Georgia's Black History Trail: Landmarks and Sites Reflect Rich Heritage of Black Americans
Georgia's Black History Trail
NOWHERE in America is there a clearer trail of the years of toil, tears and triumphs of Black Americans than in the South. In Georgia, in particular, Black historical landmarks weave an intricate path through more than 200 years of Black cultural, entrepreneurial and educational development. From Chubbtown, the North Georgia community founded prior to the Civil War by free Blacks, and the First African Baptist Church in Savannah to the Martin Luther King Jr. Historic District and Sweet Auburn business and residential community in Atlanta, Georgia's historical sites recall the rich history of Blacks in the state and in America.
Summer events such as the Sea Island Festival of St. Simons Island and the National Black Arts Festival in Atlanta also celebrate the creativity of a people whose roots reach across the waters to Africa. The preservation and revival of these events and sites provide a unique opportunity for an intimate examination of people, places and times that colored our past and will continue to shape our future.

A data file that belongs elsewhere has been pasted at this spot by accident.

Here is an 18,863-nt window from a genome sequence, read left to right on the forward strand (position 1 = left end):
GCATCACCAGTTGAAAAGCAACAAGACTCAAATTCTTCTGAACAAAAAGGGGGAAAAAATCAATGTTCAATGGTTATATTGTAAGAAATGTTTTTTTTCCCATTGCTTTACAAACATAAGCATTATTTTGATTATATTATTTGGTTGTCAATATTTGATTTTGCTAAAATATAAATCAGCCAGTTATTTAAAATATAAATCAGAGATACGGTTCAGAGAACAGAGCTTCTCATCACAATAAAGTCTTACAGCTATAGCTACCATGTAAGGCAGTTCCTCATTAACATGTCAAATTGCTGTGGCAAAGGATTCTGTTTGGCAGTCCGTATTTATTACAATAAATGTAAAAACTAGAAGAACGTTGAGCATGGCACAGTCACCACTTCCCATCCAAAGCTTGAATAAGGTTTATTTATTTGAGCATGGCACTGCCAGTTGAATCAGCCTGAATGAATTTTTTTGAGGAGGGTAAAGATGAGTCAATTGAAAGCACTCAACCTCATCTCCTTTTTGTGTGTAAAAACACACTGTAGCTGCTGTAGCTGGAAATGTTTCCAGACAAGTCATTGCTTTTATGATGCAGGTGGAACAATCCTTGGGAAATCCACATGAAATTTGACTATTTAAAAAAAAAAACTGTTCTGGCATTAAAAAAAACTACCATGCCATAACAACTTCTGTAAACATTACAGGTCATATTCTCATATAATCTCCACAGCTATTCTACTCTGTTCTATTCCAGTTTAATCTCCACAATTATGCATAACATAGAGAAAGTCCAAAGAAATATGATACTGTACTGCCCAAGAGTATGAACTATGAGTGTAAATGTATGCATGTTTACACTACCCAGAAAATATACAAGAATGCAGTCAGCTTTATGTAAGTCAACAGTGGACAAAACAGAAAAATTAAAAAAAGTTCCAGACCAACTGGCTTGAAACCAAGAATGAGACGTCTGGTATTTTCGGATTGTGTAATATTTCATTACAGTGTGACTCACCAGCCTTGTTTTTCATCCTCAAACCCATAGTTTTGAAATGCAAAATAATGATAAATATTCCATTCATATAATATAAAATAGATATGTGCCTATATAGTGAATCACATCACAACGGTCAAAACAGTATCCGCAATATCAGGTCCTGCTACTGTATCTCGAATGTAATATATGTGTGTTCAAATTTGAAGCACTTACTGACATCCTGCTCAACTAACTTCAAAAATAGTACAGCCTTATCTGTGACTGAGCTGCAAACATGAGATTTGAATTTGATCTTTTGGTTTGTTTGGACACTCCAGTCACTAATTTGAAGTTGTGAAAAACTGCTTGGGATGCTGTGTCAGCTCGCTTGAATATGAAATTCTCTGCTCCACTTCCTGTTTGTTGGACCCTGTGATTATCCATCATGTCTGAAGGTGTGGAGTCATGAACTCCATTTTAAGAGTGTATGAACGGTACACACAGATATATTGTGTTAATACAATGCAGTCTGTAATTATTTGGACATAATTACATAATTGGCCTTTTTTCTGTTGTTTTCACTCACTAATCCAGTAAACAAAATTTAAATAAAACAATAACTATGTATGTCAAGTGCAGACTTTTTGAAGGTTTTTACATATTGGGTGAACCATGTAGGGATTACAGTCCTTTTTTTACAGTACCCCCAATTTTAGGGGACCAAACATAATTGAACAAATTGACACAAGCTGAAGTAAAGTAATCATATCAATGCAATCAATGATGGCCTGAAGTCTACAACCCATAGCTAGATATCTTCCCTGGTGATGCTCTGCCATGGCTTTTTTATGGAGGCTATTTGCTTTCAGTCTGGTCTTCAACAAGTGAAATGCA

At the turn of the century, the state capital of Atlanta became an outpost of Black entrepreneurial and educational enterprise. The headquarters of the Civil Rights Movement in the '60s, it stands today as a symbol of the New South. Its rich history is evident in the number of Atlanta historical sites, including one of the largest consortiums of historically Black colleges and universities in the world.
Just east of downtown is the Martin Luther King Jr. Historic District, the federal park within which lies the birth home, church and tomb of the martyred civil rights leader. Closer to downtown is Sweet Auburn, the street that thrived in the early 1900s as a premier Black business and residential community, and the African-American Panoramic Experience. With its replica of the state's first Black-owned drug store and a vintage trolley car, the African-American Panoramic Experience contains a permanent collection and high-tech exhibits that detail a city and a people rich in tradition, culture and scientific and business accomplishments.
Atlanta, however, is by no means the exclusive repository of the state's Black history. From its mountainous northern border to its sandy southern shores, Georgia abounds with museums, schools, churches and other sites pertinent to Black history. …